Getting ready to count carbon
Tim and Courtney Skerrett couldn’t help themselves when she overhead nearby restaurant diners chastising one of their group for ordering beef when they should be “saving the planet”.
“When our meal was finished we wanted to go over and explain that he could feel really good about eating good quality grassfed Australian beef as we shared how regenerative farming practices farm to take carbon out of the atmosphere through good grazing systems,” Courtney said.
“The fellow asked why more people aren’t told that because he would eat meat every day if he knew he could feel good about it in regards to climate change. It is an important message that regeneratively produced beef products can be part of the solution to the climate crisis and we need to get it out there.”
Courtney and her husband Tim are determined their regenerative agriculture-based cattle grazing farm at Mulla Creek will become net zero and continue to sustainably produce quality beef, while increasing soil health and biodiversity.
Two years into their regen-ag journey, the couple are now setting their sights in earning income from Australian carbon credit units generated by building carbon stores and biodiversity on their farm. (Regenerative agriculture is farming system which aims to work with natural systems from a more holistic based approach. Here they are using cattle in a rotational system grazing to increase soil health, animal health and feedbase productivity while increasing biodiversity).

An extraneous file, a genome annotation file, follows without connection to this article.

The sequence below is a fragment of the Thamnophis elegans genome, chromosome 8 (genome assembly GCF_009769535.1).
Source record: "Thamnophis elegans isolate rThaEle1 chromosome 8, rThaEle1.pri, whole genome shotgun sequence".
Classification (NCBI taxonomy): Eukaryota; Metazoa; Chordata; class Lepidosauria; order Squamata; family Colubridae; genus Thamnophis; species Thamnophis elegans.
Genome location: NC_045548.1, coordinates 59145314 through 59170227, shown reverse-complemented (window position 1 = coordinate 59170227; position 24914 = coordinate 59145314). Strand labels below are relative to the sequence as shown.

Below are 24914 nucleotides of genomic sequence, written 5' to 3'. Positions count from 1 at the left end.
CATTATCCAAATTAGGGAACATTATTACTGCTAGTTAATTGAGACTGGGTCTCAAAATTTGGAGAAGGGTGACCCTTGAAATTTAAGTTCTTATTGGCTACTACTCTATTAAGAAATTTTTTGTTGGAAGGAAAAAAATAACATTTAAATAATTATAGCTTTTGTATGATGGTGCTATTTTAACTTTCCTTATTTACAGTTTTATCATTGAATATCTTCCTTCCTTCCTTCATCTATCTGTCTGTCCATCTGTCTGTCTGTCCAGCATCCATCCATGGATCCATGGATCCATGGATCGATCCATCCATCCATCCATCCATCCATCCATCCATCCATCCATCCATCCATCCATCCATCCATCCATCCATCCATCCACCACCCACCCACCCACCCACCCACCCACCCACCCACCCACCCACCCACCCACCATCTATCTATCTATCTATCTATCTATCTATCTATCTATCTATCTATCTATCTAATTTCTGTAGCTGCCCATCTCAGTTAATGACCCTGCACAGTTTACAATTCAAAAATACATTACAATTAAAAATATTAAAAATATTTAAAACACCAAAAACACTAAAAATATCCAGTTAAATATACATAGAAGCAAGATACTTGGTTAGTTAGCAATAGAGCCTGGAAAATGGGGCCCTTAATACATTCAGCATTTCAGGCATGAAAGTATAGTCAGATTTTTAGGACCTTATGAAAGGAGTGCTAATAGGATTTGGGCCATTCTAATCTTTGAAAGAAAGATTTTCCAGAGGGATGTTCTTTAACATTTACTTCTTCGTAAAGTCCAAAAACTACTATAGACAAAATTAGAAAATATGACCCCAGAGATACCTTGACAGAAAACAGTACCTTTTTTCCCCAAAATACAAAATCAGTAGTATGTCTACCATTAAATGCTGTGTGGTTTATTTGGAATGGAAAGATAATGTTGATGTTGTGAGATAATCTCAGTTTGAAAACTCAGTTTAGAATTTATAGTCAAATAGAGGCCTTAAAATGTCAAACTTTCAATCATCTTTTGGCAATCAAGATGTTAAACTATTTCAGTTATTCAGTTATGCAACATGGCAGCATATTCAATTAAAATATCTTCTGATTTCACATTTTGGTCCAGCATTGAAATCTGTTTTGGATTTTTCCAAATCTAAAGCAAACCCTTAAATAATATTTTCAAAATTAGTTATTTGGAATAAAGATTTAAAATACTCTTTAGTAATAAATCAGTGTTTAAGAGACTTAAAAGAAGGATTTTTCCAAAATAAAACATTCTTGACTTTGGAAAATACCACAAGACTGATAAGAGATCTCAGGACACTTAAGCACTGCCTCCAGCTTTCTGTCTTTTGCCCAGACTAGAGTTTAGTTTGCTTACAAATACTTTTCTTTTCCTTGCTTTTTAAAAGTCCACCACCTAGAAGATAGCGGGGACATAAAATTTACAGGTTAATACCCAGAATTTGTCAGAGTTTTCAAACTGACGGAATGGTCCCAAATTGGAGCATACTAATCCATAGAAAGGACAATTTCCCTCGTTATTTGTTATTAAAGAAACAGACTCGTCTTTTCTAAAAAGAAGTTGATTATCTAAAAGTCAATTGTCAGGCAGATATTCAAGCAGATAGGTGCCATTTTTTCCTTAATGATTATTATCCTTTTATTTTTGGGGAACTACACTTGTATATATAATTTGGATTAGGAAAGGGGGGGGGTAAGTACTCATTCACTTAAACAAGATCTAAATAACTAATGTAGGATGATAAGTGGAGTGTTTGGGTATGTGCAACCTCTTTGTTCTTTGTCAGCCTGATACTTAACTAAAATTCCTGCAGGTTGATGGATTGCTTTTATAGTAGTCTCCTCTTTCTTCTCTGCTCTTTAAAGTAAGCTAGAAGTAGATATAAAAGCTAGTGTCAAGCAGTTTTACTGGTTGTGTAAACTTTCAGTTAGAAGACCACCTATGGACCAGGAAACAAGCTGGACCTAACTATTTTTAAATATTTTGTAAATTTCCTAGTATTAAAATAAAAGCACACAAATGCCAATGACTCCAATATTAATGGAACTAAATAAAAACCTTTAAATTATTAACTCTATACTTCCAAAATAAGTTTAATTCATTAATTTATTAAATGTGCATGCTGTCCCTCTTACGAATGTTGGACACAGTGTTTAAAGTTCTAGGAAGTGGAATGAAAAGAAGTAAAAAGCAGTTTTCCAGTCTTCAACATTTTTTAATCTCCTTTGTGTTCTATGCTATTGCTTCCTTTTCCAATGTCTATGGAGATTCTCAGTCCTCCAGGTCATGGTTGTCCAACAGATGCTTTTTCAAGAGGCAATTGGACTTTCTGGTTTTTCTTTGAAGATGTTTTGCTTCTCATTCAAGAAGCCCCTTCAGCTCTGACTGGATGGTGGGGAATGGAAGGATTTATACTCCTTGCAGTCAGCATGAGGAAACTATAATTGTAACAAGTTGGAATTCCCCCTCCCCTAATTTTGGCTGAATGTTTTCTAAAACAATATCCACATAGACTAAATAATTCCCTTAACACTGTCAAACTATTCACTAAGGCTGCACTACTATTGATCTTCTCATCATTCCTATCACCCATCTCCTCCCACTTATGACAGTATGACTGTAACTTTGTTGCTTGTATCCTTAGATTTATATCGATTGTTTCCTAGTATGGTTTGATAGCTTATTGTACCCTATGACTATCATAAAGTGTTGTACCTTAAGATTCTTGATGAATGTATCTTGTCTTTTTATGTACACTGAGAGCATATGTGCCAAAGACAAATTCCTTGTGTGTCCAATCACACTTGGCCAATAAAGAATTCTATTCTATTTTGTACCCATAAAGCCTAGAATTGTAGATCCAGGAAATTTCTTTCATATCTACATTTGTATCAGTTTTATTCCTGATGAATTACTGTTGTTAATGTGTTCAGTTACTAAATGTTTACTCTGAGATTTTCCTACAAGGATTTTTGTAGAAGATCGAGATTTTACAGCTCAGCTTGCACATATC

Through their local Landcare group, the Skerretts are upskilling in preparation for entering carbon management programs. The Landcare Farming Program Benchmarking Soils Project evolved out of carbon accounting workshops developed to help landholders establish benchmarks for their soil carbon levels and greenhouse gas emissions.
“We’ve been to a lot of workshops and done a lot of training and webinars in the past couple of years to get to this stage and the more we learn, the more we realise we don’t know,” Tim said.
“The beauty of running a regen-ag system is the further you get down the track, the more it evolves and the more amazing things happen on your farm. It opens up so much opportunity.
“One of the first things we’ve noticed here is just how much it has impacted on our biodiversity. Every day we are seeing lots of goannas, echidnas, birds, insects. It’s showing us we can also gain from programs rewarding biodiversity gains, not just carbon management,” Courtney said.
The couple believe Landcare groups are the ideal starting point for learning more about building natural capital.
“It was our contact with a Landcare co-ordinator who started us on this path. She connected us with people who helped us learn about regen-ag and it has been non-stop learning ever since,” Courtney said.
Tim encourages other farmers to learn more about their carbon accruing potential.
“It’s not just about your farm, it’s about doing your bit for reducing climate change and providing consumers with good quality meat,” he said.
The Skerretts are also re-structuring their agritourism business, from a jackaroo and jillaroo school which ceased during the pandemic to a farm stay, and they both see huge potential in attracting environmentally conscious visitors.
“Consumers want to feel better about the products they are consuming and we can share what we are doing to sustainably produce those products as well as look after the planet,” Courtney said.
Read more about the Landcare Farming Carbon Benchmarking Project